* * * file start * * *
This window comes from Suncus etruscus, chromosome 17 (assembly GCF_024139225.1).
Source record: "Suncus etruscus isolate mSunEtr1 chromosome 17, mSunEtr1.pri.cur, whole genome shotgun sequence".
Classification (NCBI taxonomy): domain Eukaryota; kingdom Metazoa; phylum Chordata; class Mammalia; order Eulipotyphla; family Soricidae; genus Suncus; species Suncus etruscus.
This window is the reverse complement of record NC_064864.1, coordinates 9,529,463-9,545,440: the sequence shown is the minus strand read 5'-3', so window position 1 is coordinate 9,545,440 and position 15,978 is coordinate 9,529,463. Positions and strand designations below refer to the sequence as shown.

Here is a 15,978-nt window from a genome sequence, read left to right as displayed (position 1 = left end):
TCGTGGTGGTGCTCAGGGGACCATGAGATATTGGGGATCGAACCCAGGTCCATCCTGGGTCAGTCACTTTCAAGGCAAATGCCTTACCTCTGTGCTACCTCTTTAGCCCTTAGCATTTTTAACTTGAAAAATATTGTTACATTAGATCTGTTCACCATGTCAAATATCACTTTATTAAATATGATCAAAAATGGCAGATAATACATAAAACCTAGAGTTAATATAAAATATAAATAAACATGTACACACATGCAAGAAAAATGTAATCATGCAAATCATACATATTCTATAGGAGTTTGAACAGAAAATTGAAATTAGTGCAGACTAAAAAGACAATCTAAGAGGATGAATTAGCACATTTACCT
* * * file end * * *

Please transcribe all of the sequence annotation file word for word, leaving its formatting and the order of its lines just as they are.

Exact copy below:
This window comes from Suncus etruscus, chromosome 17 (assembly GCF_024139225.1).
Source record: "Suncus etruscus isolate mSunEtr1 chromosome 17, mSunEtr1.pri.cur, whole genome shotgun sequence".
Classification (NCBI taxonomy): domain Eukaryota; kingdom Metazoa; phylum Chordata; class Mammalia; order Eulipotyphla; family Soricidae; genus Suncus; species Suncus etruscus.
This window is the reverse complement of record NC_064864.1, coordinates 9,529,463-9,545,440: the sequence shown is the minus strand read 5'-3', so window position 1 is coordinate 9,545,440 and position 15,978 is coordinate 9,529,463. Positions and strand designations below refer to the sequence as shown.

Here is a 15,978-nt window from a genome sequence, read left to right as displayed (position 1 = left end):
TCGTGGTGGTGCTCAGGGGACCATGAGATATTGGGGATCGAACCCAGGTCCATCCTGGGTCAGTCACTTTCAAGGCAAATGCCTTACCTCTGTGCTACCTCTTTAGCCCTTAGCATTTTTAACTTGAAAAATATTGTTACATTAGATCTGTTCACCATGTCAAATATCACTTTATTAAATATGATCAAAAATGGCAGATAATACATAAAACCTAGAGTTAATATAAAATATAAATAAACATGTACACACATGCAAGAAAAATGTAATCATGCAAATCATACATATTCTATAGGAGTTTGAACAGAAAATTGAAATTAGTGCAGACTAAAAAGACAATCTAAGAGGATGAATTAGCACATTTACCT